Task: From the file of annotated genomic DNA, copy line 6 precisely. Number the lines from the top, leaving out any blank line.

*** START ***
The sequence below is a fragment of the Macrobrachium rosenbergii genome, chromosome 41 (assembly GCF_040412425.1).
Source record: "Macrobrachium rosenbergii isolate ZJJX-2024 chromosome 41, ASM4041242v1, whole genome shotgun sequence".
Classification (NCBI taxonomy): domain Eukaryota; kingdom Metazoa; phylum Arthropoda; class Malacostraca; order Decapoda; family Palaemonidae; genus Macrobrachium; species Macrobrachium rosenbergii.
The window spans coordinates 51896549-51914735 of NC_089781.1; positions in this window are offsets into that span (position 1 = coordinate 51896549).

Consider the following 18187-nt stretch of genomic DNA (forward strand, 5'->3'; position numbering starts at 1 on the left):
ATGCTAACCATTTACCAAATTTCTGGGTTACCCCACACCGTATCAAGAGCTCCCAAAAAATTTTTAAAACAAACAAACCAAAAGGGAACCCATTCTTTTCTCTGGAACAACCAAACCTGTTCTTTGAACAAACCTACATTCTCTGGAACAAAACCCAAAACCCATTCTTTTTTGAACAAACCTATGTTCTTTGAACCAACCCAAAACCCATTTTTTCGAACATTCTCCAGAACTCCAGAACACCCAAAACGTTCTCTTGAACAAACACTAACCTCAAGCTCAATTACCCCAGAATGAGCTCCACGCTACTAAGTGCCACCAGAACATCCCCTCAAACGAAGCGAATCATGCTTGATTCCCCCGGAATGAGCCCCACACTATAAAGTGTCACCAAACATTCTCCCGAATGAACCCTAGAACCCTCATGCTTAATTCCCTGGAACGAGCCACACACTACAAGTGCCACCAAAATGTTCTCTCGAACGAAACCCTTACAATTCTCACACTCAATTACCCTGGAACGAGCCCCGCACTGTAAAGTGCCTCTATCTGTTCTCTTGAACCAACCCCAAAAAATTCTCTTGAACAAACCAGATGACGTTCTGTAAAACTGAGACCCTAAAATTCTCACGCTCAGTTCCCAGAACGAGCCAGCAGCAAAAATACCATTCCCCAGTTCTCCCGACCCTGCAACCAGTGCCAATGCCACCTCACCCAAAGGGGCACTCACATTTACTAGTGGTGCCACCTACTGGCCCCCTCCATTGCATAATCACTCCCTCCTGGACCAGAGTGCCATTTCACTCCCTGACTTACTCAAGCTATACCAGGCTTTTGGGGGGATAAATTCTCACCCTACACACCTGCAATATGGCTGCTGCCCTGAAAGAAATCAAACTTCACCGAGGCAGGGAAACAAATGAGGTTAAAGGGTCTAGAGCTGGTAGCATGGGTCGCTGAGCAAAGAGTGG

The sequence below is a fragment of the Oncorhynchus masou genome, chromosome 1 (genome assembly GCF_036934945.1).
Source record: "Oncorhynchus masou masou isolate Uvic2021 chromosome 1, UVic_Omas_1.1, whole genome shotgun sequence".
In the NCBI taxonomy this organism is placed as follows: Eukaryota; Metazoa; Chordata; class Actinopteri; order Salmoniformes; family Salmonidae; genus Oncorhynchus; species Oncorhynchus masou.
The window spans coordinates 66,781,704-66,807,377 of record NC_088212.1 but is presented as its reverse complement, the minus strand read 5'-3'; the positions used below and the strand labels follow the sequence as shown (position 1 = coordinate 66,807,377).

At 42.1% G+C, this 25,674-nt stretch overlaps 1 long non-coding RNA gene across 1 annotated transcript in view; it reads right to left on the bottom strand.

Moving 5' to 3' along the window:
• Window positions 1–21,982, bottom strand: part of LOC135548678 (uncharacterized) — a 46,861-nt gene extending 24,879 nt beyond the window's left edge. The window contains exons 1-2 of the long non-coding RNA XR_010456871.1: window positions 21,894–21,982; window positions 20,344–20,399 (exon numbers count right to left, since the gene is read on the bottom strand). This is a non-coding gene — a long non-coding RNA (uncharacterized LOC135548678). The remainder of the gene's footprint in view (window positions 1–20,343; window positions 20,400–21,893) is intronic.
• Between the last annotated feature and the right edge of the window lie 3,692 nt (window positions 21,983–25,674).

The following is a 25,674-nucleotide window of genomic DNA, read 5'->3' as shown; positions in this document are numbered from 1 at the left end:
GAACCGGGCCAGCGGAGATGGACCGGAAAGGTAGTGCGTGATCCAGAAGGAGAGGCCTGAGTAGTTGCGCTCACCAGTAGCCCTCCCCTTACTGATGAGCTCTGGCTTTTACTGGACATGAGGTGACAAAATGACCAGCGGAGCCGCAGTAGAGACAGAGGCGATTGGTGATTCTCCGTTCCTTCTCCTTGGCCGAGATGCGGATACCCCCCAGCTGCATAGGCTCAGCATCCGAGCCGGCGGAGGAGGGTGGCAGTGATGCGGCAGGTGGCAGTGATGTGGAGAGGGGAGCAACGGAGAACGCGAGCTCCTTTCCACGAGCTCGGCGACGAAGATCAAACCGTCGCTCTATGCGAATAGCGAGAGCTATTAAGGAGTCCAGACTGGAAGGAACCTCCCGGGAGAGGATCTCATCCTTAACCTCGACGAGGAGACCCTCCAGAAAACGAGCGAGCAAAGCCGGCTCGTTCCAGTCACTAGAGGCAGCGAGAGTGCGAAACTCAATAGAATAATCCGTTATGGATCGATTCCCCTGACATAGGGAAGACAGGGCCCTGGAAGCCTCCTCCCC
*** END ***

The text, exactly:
ATGCTAACCATTTACCAAATTTCTGGGTTACCCCACACCGTATCAAGAGCTCCCAAAAAATTTTTAAAACAAACAAACCAAAAGGGAACCCATTCTTTTCTCTGGAACAACCAAACCTGTTCTTTGAACAAACCTACATTCTCTGGAACAAAACCCAAAACCCATTCTTTTTTGAACAAACCTATGTTCTTTGAACCAACCCAAAACCCATTTTTTCGAACATTCTCCAGAACTCCAGAACACCCAAAACGTTCTCTTGAACAAACACTAACCTCAAGCTCAATTACCCCAGAATGAGCTCCACGCTACTAAGTGCCACCAGAACATCCCCTCAAACGAAGCGAATCATGCTTGATTCCCCCGGAATGAGCCCCACACTATAAAGTGTCACCAAACATTCTCCCGAATGAACCCTAGAACCCTCATGCTTAATTCCCTGGAACGAGCCACACACTACAAGTGCCACCAAAATGTTCTCTCGAACGAAACCCTTACAATTCTCACACTCAATTACCCTGGAACGAGCCCCGCACTGTAAAGTGCCTCTATCTGTTCTCTTGAACCAACCCCAAAAAATTCTCTTGAACAAACCAGATGACGTTCTGTAAAACTGAGACCCTAAAATTCTCACGCTCAGTTCCCAGAACGAGCCAGCAGCAAAAATACCATTCCCCAGTTCTCCCGACCCTGCAACCAGTGCCAATGCCACCTCACCCAAAGGGGCACTCACATTTACTAGTGGTGCCACCTACTGGCCCCCTCCATTGCATAATCACTCCCTCCTGGACCAGAGTGCCATTTCACTCCCTGACTTACTCAAGCTATACCAGGCTTTTGGGGGGATAAATTCTCACCCTACACACCTGCAATATGGCTGCTGCCCTGAAAGAAATCAAACTTCACCGAGGCAGGGAAACAAATGAGGTTAAAGGGTCTAGAGCTGGTAGCATGGGTCGCTGAGCAAAGAGTGG